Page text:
Cecilia Barrionuevo is currently Head of Seminars and International Relations at the Madrid Film School (ECAM) and film programmer at Lincoln Center. Barrionuevo was the artistic director of the Mar del Plata International Film Festival (2018 – 2021) and a member of the festival’s programming team since 2010. Barrionuevo also co-edited several publications, including the bilingual collection of “Las Naves Cine”, and has taught film classes around the world. She is also a member of the advisory board for the Film Study Center at Harvard University. In 2020, she was awarded with the honorary title of Chevalier of the Arts and Letters from the French Ministry of Culture.
SAODAT ISMAILOVA – filmmaker
Saodat Ismailova is a filmmaker, based in Tashkent and Paris. She is an important voice within the first generation of Central Asian artists to come of age in the post-Soviet era. She studied film and has made fiction films and documentaries, which have won awards at various international festivals. Her work focusses on the intersection of cinema and visual art. The use of archival footage is a recurring feature of Ismailova’s work. Her films and artwork have been featured in the Venice Biennale, Documenta (Kassel), Centre Pompidou (Paris), Berlin International Film Festival, Stedelijk Museum and Eye Filmmuseum (Amsterdam).
RADU JUDE – filmmaker
Radu Jude is one of the most renowned European directors of today. His work has been recognised with numerous awards from international film festivals, including the Golden Bear for Bad Luck Banging or Loony Porn in 2021 and the Silver Berlin Bear for Aferim! in 2015 at the Berlin International Film Festival. Jude graduated from the Film Directing Department of the Media University of Bucharest. He started his career as a director’s assistant, including for films by Costa-Gavra and Cristi Puiu. Jude also directed several award-winning short films, among them The Tube with a Hat (2006) – the most successful Romanian short film ever. Most recently, his short film The Potemkinists was screened in 2022 at Quinzaine des Réalisateurs in Cannes.
OLIVIER PÈRE – General Director ARTE France Cinéma
Olivier Père joined the French Cinémathèque in 1995, and soon became in charge of the programme, organising numerous retrospectives. Since 1997, he has been writing for the cultural publication “Les Inrockuptibles” on film and television programmes. Between 2004 and 2009, Père headed the Directors’ Fortnight, independent section at the Cannes Film Festival. From 2009 until 2012, he served as the artistic director of the Locarno Film Festival. In 2012, he became General Director of ARTE France Cinéma. He is also the Artistic Director of ArteKino and collaborates with the Association des Cinémathèques Européennes for the ArteKino Classics programme.
Today, 20 March 2023, ARTE launched the second edition of ArteKino Classics. Under this label, ARTE will be showing rarely seen European films – true gems of the 7th art – as part of its linear and non-linear catalogue.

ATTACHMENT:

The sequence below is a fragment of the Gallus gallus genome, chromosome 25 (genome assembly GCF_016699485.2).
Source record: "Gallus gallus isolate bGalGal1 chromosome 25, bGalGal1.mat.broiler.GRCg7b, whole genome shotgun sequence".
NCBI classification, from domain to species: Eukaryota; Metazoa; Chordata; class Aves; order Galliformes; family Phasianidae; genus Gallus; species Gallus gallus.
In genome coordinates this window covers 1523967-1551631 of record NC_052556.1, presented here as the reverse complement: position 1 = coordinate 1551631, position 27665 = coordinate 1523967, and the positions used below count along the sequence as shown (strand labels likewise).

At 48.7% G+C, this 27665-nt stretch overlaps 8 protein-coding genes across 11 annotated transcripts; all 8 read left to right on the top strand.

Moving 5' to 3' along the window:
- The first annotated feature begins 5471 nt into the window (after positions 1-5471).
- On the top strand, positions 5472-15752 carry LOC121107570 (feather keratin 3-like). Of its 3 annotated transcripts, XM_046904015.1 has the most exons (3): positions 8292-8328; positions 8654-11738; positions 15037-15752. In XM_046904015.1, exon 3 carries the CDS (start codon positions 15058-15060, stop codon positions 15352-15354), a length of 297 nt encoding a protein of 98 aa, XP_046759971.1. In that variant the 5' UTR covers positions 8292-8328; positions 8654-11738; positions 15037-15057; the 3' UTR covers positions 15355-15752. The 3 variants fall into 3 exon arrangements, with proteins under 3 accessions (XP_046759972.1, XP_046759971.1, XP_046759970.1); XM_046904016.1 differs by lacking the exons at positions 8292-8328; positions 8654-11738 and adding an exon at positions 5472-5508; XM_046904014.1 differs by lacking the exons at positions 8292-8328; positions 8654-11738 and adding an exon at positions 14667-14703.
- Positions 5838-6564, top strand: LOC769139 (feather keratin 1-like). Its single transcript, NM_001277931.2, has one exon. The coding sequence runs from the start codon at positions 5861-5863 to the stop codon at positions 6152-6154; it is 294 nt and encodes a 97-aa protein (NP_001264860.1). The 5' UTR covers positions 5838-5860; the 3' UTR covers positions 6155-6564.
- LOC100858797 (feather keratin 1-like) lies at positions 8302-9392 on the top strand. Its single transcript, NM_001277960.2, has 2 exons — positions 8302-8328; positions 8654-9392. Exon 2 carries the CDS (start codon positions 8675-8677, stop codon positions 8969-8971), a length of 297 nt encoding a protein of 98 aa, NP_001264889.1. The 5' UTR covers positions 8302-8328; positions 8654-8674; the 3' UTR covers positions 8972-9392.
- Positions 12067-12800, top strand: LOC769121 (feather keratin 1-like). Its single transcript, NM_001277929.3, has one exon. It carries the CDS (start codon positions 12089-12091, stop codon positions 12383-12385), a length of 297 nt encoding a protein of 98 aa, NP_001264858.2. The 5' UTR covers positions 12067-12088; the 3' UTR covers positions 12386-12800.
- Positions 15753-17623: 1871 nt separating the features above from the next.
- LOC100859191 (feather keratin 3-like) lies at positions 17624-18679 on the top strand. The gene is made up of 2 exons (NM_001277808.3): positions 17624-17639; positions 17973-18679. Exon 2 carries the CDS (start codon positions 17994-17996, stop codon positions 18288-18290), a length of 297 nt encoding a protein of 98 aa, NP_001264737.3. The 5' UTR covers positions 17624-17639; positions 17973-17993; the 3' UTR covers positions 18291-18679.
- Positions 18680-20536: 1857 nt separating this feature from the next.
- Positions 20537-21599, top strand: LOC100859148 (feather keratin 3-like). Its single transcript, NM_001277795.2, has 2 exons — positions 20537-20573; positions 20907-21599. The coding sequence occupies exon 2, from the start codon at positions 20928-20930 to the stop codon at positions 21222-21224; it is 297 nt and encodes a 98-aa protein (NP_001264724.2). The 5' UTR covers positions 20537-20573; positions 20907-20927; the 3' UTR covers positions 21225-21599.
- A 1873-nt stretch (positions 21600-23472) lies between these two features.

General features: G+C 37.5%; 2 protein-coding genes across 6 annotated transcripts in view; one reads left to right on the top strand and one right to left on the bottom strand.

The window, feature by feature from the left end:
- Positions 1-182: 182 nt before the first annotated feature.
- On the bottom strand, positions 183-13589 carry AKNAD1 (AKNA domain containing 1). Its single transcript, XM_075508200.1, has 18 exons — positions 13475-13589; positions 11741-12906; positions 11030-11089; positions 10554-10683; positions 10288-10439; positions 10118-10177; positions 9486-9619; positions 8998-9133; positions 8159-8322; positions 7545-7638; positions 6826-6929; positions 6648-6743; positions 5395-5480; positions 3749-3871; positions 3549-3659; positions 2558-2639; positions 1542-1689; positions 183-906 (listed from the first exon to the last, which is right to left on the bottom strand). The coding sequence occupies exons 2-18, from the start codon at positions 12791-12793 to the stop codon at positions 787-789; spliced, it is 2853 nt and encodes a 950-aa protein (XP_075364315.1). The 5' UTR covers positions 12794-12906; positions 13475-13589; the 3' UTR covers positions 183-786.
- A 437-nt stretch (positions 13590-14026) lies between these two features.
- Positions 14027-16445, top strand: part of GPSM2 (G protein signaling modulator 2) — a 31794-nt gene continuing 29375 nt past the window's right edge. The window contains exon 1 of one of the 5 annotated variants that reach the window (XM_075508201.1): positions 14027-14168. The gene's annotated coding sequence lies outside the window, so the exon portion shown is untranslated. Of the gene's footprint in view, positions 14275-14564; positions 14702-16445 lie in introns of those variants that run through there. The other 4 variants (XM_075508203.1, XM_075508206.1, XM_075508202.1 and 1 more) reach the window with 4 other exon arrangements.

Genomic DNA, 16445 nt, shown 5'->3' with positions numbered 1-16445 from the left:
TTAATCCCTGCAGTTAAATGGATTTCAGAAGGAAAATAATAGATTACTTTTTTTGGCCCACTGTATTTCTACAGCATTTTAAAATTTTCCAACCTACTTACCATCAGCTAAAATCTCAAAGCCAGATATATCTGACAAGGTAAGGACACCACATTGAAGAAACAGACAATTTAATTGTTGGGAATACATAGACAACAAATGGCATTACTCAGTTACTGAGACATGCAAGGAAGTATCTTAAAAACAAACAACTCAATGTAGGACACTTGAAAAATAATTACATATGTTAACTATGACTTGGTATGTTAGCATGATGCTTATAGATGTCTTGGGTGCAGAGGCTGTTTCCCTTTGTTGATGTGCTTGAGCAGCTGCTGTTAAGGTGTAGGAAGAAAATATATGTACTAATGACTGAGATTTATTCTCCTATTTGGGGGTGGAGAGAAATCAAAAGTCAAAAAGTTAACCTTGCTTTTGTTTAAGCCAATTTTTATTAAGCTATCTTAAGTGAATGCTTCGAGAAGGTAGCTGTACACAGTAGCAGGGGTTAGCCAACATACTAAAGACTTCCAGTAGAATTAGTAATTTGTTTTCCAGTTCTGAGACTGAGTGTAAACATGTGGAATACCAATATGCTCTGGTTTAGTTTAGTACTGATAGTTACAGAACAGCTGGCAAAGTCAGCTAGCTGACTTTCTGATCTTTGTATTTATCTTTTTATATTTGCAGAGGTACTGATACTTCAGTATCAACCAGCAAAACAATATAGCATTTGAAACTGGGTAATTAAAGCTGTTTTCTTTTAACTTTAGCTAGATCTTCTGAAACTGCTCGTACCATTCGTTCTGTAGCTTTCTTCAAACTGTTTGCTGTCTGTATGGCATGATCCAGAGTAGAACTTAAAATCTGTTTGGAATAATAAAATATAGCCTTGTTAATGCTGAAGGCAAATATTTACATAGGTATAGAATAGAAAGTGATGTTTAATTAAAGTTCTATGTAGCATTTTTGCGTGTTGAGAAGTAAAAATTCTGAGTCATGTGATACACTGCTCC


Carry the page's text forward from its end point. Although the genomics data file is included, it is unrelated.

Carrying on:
This year’s programme includes some 20 films, including major works by Hungarian director Márta Mészáros, Swedish director Mai Zetterling and Czech director Vera Chytilová. This eclectic collection will be broadcast in Germany and France and made available online at arte.tv, where a rotation of films will be available throughout Europe with subtitles in six European languages.
Swiss filmmaker Claude Goretta’s The Lacemaker, which brought Isabelle Huppert to the attention of a wider audience, will open the festivities on the TV channel.
With this initiative – a hitherto unique event for public television – ARTE is taking a fresh look at the history of European cinema from 1945 to 1995. The programme invites European audiences to (re)discover both popular classics and films that broke new ground in cinematography and social discourse. Making them available online and in multiple languages also allows new and younger audiences to discover classic films easily.
Since last year, ArteKino Classics has been an integral part of ArteKino, which, together with ArteKino Festival and ArteKino Selection, has been presenting young European filmmakers and their take on our times since 2016, providing a bridge between the young cinema of today and heritage cinema.
The ARTE Group selects the works, in cooperation with the Association of European Cinematheques (ACE). All these films have been recently restored, many of them in the framework of ACE’s A Season of Classic Films, and about one third of them were made by women.
Supported by the Creative Europe MEDIA Programme, the ArteKino project is delivered by the ARTE Group and ACE.
Join the conversation on social media using the #ArteKinoClassics hashtag!